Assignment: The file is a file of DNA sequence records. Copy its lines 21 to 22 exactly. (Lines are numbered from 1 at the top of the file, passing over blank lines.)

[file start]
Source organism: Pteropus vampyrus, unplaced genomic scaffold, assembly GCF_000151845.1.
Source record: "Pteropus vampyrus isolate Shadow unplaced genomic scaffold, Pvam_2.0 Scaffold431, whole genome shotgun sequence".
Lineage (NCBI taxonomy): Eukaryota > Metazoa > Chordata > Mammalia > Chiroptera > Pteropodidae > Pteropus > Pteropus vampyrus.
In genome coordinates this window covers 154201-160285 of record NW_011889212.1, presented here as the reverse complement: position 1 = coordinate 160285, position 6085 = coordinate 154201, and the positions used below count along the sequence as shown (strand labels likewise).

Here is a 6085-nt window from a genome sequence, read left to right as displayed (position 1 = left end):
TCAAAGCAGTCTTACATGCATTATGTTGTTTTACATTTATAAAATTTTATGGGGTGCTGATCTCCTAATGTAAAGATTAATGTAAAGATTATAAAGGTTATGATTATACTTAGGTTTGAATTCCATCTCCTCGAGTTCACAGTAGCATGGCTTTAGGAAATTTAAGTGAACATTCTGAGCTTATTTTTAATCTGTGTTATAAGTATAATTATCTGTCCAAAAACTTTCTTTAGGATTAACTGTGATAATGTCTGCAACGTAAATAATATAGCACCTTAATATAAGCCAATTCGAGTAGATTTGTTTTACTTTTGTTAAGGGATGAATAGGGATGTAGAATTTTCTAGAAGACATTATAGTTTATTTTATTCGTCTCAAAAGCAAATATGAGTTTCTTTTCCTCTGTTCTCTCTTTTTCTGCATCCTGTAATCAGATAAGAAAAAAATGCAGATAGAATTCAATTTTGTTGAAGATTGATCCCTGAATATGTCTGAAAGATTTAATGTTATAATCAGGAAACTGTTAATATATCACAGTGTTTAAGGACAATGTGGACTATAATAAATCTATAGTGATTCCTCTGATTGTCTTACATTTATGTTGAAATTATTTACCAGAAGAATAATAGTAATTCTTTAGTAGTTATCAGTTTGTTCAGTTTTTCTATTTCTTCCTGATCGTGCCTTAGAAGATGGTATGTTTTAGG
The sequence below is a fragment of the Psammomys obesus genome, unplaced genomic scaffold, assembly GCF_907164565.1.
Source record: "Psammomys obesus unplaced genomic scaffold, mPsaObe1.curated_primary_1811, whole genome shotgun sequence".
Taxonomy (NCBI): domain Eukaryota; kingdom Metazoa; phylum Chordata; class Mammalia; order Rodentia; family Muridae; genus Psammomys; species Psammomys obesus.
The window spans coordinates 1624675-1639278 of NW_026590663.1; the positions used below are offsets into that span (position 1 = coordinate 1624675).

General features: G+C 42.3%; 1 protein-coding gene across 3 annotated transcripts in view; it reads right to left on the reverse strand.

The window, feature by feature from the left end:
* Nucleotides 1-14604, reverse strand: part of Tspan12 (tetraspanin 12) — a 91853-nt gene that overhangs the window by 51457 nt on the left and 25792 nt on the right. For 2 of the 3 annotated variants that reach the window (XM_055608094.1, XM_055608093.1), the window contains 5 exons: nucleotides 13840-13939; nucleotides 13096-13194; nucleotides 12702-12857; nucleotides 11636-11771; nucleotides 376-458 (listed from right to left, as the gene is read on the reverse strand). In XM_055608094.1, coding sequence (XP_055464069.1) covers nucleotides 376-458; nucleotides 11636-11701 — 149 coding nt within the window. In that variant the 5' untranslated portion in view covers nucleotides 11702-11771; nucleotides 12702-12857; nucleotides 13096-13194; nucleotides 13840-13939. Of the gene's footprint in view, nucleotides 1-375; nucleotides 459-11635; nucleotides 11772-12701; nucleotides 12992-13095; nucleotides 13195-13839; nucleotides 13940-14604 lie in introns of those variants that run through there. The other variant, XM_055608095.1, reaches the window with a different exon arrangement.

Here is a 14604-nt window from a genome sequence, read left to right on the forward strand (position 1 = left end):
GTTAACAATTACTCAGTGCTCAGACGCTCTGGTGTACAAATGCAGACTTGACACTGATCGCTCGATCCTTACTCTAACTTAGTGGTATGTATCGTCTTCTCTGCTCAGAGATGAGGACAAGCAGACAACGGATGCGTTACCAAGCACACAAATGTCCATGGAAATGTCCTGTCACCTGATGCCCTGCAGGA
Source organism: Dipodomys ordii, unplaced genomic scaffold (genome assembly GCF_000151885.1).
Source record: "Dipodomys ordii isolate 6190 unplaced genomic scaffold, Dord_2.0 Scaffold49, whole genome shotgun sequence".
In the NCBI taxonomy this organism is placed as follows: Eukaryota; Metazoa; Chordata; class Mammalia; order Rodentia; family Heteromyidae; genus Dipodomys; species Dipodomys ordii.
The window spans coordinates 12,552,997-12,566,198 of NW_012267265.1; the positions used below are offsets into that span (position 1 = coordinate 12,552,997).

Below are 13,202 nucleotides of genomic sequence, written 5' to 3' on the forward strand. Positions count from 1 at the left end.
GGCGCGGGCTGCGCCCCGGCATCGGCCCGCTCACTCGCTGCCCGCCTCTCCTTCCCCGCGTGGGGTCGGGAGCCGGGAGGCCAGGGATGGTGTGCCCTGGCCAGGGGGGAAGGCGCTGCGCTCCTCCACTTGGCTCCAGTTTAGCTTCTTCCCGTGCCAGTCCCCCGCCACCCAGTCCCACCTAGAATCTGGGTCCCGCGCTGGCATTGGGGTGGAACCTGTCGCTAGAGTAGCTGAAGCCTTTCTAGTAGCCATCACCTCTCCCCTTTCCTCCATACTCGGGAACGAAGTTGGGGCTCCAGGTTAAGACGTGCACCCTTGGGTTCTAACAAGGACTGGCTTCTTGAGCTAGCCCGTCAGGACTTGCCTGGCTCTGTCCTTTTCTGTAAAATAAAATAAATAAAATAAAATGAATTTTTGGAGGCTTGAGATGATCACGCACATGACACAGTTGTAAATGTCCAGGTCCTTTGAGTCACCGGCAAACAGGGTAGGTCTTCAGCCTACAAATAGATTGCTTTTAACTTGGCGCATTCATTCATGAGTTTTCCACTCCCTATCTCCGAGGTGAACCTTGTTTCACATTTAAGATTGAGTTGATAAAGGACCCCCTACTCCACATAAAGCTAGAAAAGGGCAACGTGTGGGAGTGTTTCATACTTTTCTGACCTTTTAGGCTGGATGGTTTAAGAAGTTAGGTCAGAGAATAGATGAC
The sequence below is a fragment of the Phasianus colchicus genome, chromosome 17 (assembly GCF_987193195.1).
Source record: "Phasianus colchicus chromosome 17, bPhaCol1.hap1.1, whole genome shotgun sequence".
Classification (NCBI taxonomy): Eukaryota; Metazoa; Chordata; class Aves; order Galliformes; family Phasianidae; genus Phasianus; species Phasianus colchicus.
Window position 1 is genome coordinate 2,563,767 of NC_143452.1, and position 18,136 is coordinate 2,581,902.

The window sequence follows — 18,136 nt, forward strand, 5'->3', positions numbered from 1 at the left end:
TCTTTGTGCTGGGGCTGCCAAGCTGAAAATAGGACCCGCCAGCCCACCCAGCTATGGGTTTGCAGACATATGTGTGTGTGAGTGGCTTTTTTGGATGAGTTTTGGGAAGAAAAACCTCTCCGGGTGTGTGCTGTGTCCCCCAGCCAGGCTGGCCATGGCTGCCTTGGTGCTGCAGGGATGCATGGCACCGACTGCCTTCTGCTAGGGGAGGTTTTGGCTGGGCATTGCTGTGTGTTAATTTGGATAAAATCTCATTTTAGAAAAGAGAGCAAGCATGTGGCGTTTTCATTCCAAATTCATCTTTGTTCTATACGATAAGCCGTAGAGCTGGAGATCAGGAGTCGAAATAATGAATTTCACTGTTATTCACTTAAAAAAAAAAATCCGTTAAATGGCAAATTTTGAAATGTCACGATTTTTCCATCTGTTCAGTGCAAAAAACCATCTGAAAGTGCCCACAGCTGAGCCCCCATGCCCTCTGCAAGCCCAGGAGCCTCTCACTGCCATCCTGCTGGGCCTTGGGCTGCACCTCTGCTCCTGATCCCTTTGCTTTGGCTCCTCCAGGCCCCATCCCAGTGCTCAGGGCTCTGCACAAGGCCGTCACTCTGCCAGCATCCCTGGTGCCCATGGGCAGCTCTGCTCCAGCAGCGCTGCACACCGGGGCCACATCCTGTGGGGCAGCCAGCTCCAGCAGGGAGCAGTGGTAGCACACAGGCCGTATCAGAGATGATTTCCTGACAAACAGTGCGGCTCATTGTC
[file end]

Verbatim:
GGCGCGGGCTGCGCCCCGGCATCGGCCCGCTCACTCGCTGCCCGCCTCTCCTTCCCCGCGTGGGGTCGGGAGCCGGGAGGCCAGGGATGGTGTGCCCTGGCCAGGGGGGAAGGCGCTGCGCTCCTCCACTTGGCTCCAGTTTAGCTTCTTCCCGTGCCAGTCCCCCGCCACCCAGTCCCACCTAGAATCTGGGTCCCGCGCTGGCATTGGGGTGGAACCTGTCGCTAGAGTAGCTGAAGCCTTTCTAGTAGCCATCACCTCTCCCCTTTCCTCCATACTCGGGAACGAAGTTGGGGCTCCAGGTTAAGACGTGCACCCTTGGGTTCTAACAAGGACTGGCTTCTTGAGCTAGCCCGTCAGGACTTGCCTGGCTCTGTCCTTTTCTGTAAAATAAAATAAATAAAATAAAATGAATTTTTGGAGGCTTGAGATGATCACGCACATGACACAGTTGTAAATGTCCAGGTCCTTTGAGTCACCGGCAAACAGGGTAGGTCTTCAGCCTACAAATAGATTGCTTTTAACTTGGCGCATTCATTCATGAGTTTTCCACTCCCTATCTCCGAGGTGAACCTTGTTTCACATTTAAGATTGAGTTGATAAAGGACCCCCTACTCCACATAAAGCTAGAAAAGGGCAACGTGTGGGAGTGTTTCATACTTTTCTGACCTTTTAGGCTGGATGGTTTAAGAAGTTAGGTCAGAGAATAGATGAC
The sequence below is a fragment of the Phasianus colchicus genome, chromosome 17 (assembly GCF_987193195.1).